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Visitors can taste wines at Kaiken any day they are open without a reservation, making this winery an easy stop in Mendoza. The winery was built in 1920, giving it some historical context. Kaiken is a brand under the iconic Montes Wines out of Chile, so the quality level is high for the value of wine. Malbec is the main grape you’ll find at this winery but ask about the Brut Sparkling Wine made in the traditional method with Pinot Noir and Chardonnay grapes, or the Estate Malbec Rosé for something a little different.
While visiting the property, you can choose from several different tasting options from basic to premium, as well as tours around the vineyard and Feng Shui winery. Additionally, there are other activities on site such as a vineyard picnic option and a blending game where you can make your own wine!
About a thirty-five-minute drive from Kaiken is the world-renowned Bodega Catena Zapata. Founded in 1902, Bodega Catena Zapata is credited with being one of the pioneering wineries in Argentina’s Mendoza region and for putting Malbec on the map as an Argentine specialty. Family-owned and operated, the wines are now made by winemaker, Laura Catena Zapata, who is the fourth generation of this iconic Argentine winemaking family.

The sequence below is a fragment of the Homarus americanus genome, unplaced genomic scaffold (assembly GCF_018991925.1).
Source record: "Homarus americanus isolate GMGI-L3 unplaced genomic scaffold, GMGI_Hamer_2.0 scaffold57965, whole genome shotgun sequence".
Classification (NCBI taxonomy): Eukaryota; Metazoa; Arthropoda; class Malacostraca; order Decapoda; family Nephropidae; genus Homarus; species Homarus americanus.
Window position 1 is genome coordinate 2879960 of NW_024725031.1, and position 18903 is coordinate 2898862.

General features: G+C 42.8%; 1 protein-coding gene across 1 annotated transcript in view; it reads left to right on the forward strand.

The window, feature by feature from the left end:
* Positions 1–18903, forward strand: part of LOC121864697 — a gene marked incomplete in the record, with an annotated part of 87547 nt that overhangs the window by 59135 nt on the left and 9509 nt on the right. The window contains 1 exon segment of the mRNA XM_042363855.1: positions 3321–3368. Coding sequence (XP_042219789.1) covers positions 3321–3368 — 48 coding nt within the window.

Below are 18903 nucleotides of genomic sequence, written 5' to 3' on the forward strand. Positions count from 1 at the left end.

Visiting Catena Zapata requires making a reservation by inquiring on their website. The winery offers three types of tours: The Catena Pyramid Visit, which includes a tasting of three high-end wines and a walk-through of the barrel room for $30; the Renaissance of Malbec Visit, which is a tour based on the history of Malbec and includes a barrel tasting in addition to four high-end wines, cheese and charcuterie for $100; and the Adrianna Vineyard Grand Cru Visit, which is a tour based on the famous Adrianna Vineyard, including a vineyard tour and a barrel tasting of five exclusive wines along with tapas for $150.
A little over an hour from the city center area of Mendoza in the Tupungato Valley on a property surrounded by unspoiled nature is Argentina’s leading organic winery, Domaine Bousquet. Visiting this property used to mean a step back in time, but the winery now has a dirt road, instead of a dirt track, and electricity, in addition to the top-rated, 35-seat Gaia Restaurant, which focuses heavily on local, organic ingredients made into culinary creations by Tupungato-born and-raised, New York-trained Chef Adrian Baggio. Staying true to its principles of quality organic wines, Domaine Bousquet is very much an authentic Argentine winery experience with world-class flare.
Reservations are recommended for both the tour and tasting and dining in the restaurant on site, but the atmosphere is welcoming and friendly. Domaine Bousquet is a French-inspired Argentine winery producing Argentina’s first organic wines of value and quality.